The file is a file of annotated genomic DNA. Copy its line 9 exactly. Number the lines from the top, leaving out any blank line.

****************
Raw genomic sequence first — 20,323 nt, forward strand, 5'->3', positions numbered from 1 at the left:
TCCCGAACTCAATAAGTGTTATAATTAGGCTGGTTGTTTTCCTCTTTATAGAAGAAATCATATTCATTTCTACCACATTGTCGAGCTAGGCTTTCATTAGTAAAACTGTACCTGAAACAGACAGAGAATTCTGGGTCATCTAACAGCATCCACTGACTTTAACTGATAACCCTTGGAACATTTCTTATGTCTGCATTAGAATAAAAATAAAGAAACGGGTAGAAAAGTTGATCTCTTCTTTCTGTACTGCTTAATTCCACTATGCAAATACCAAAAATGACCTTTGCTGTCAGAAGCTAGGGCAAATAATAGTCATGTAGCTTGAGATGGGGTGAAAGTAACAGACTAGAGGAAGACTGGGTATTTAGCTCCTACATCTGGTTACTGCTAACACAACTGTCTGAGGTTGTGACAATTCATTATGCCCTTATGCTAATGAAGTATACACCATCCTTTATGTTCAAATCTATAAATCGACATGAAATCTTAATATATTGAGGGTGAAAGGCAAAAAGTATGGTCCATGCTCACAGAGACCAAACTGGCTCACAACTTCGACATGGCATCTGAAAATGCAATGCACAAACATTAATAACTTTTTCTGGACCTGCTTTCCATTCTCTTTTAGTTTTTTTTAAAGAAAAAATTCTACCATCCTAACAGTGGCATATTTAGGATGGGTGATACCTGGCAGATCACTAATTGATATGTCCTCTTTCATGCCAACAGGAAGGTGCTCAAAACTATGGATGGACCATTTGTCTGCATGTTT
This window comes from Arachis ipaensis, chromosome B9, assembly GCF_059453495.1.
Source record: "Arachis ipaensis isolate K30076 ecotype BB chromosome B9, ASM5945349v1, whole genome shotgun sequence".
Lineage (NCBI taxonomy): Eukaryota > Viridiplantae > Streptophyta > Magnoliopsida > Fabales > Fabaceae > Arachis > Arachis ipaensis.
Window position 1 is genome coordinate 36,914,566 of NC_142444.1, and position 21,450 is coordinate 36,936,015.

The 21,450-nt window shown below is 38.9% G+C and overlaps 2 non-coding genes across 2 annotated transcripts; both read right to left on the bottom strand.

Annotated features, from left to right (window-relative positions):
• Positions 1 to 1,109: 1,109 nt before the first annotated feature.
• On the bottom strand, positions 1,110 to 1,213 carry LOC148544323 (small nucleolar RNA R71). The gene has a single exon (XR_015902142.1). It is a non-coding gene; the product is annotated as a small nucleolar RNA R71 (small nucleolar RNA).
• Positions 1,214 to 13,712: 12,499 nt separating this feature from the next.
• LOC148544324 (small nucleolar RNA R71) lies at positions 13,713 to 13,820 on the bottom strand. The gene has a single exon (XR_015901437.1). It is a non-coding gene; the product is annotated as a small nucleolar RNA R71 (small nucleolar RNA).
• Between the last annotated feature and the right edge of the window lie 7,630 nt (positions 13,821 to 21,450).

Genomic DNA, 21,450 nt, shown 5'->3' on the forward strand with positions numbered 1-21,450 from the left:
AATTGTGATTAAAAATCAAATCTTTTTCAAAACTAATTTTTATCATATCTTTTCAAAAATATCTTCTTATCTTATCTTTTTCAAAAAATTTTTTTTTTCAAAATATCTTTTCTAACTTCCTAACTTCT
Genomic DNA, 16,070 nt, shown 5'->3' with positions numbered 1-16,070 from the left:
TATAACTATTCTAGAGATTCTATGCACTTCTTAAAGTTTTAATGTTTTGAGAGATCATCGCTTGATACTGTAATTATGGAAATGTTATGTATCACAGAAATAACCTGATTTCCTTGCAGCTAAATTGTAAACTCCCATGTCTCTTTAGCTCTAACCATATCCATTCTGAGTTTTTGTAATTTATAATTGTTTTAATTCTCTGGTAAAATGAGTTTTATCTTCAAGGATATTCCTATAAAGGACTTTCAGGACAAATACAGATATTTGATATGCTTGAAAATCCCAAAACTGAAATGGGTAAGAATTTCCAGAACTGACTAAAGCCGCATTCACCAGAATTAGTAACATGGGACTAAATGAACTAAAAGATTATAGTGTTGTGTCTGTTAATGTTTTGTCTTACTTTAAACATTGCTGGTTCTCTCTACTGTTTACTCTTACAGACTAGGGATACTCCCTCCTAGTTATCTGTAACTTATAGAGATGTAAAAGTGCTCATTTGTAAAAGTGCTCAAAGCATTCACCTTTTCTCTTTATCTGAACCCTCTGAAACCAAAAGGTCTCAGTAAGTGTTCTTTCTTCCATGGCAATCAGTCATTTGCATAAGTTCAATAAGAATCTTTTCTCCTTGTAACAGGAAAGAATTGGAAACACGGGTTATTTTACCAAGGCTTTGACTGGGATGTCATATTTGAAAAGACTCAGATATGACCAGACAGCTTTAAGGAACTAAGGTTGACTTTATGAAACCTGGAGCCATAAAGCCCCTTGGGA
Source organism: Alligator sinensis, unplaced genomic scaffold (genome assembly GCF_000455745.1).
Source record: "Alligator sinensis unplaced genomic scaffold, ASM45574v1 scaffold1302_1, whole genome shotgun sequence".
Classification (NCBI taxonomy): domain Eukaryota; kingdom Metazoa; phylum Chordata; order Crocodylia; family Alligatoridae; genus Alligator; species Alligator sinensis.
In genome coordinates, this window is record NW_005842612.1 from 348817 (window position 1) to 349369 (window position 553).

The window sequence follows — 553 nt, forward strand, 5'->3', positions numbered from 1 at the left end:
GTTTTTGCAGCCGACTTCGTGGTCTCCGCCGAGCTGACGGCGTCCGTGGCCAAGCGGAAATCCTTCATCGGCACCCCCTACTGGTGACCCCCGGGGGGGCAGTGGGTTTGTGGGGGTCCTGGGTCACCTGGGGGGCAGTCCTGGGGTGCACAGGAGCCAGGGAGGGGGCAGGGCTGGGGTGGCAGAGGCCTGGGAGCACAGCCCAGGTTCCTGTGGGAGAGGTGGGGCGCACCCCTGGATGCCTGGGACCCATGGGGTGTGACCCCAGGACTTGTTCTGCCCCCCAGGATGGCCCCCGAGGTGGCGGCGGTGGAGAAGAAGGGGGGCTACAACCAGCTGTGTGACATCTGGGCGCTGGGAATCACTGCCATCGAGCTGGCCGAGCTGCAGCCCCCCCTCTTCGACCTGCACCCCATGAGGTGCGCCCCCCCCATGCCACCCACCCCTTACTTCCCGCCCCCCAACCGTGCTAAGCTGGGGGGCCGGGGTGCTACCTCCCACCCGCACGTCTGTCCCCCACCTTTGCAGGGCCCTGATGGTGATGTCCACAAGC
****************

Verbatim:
• Positions 1 to 1,109: 1,109 nt before the first annotated feature.